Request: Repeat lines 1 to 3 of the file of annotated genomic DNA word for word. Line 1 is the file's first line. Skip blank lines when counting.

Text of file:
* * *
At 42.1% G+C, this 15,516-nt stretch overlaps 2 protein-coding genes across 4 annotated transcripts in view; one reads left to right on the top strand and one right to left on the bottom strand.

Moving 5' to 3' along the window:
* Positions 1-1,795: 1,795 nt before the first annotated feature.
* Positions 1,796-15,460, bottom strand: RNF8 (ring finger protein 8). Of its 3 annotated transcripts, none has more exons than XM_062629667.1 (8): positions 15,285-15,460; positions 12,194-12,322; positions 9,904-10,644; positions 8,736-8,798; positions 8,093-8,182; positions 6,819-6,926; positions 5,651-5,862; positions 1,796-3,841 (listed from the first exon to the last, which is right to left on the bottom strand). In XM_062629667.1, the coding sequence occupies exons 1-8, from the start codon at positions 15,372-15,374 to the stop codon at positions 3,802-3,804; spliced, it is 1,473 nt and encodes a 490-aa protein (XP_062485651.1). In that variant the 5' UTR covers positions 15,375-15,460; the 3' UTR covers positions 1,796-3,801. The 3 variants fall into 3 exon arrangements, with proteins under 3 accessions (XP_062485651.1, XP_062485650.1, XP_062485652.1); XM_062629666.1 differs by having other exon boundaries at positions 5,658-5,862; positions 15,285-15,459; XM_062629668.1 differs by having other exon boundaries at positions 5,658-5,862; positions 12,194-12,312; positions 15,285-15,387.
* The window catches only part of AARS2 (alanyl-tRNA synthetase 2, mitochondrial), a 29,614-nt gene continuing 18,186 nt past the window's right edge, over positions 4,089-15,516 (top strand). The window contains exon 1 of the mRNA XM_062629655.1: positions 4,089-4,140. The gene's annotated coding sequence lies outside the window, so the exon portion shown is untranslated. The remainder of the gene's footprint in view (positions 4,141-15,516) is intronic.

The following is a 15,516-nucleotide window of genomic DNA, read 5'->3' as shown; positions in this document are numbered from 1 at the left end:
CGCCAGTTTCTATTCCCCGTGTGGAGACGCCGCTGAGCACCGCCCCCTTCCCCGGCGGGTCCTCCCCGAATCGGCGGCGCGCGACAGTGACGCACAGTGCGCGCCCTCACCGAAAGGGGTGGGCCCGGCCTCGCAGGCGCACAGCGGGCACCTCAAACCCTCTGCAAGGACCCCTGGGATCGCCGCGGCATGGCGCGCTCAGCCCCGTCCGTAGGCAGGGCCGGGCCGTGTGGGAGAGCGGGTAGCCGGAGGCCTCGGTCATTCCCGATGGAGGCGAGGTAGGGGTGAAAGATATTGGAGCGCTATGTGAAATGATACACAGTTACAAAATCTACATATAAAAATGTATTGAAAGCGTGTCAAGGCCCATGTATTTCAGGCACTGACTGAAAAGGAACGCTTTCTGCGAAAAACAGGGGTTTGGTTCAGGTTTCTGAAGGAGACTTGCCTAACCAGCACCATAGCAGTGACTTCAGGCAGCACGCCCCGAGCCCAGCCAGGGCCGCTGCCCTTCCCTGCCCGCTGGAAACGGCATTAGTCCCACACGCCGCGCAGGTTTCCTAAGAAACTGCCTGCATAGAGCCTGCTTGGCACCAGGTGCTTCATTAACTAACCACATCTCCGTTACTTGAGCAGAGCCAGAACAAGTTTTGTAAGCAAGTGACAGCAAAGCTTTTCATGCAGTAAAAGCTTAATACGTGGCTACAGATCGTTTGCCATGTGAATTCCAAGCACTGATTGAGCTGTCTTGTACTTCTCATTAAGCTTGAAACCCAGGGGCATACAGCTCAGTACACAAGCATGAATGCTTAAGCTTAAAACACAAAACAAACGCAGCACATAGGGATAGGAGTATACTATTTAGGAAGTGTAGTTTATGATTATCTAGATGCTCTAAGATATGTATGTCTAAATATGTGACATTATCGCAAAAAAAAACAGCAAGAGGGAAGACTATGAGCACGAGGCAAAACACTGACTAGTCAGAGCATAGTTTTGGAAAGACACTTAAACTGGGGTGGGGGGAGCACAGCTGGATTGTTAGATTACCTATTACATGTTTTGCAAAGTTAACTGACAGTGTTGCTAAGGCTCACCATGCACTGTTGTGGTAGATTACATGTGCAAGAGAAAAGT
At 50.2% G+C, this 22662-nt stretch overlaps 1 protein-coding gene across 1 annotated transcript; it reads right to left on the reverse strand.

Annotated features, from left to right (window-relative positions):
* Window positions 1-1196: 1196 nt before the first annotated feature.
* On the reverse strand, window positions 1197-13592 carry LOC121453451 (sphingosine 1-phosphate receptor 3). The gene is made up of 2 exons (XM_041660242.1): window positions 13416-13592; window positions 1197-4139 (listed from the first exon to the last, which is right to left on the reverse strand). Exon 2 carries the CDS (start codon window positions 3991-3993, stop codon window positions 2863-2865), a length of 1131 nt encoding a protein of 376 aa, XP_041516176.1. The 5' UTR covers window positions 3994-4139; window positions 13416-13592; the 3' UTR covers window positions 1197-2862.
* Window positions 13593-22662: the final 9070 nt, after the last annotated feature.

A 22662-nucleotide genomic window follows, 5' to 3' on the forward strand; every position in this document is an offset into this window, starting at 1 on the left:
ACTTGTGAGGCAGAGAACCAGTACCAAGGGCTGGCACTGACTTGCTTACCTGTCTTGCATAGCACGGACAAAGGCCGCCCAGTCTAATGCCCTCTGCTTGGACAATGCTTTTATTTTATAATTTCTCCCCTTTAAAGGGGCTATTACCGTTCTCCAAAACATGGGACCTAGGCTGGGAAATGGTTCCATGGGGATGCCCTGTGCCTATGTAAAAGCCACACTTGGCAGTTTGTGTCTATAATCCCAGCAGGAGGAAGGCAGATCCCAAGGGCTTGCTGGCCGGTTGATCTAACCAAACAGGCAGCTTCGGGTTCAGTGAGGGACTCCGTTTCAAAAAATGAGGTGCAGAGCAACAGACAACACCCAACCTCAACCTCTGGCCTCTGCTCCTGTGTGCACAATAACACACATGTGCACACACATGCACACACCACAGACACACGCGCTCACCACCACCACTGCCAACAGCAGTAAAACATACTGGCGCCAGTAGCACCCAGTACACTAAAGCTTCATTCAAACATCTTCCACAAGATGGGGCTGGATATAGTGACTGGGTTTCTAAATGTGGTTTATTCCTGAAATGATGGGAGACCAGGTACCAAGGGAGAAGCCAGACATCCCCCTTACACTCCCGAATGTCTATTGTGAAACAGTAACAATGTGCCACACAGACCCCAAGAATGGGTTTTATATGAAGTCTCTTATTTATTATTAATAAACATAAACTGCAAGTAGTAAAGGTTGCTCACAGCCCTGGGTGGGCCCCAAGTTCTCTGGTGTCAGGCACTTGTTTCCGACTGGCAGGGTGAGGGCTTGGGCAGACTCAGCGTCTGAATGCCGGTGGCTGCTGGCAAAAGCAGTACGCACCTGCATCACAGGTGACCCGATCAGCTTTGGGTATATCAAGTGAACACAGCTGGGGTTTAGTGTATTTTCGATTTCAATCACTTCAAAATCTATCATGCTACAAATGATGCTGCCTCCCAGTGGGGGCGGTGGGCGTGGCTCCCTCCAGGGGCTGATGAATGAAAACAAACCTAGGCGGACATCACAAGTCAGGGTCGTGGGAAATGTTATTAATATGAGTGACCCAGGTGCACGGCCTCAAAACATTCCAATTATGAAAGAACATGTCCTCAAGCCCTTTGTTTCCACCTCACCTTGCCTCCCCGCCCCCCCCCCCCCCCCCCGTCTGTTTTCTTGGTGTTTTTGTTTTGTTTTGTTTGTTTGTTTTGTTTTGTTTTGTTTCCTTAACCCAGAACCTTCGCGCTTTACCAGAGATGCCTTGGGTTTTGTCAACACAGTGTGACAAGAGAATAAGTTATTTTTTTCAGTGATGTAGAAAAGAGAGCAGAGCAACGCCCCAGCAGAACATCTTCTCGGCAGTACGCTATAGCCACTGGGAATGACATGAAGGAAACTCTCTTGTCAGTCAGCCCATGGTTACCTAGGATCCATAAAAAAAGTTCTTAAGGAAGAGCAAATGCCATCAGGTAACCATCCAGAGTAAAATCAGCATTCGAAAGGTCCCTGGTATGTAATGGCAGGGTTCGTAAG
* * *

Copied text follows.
At 42.1% G+C, this 15,516-nt stretch overlaps 2 protein-coding genes across 4 annotated transcripts in view; one reads left to right on the top strand and one right to left on the bottom strand.

Moving 5' to 3' along the window:
* Positions 1-1,795: 1,795 nt before the first annotated feature.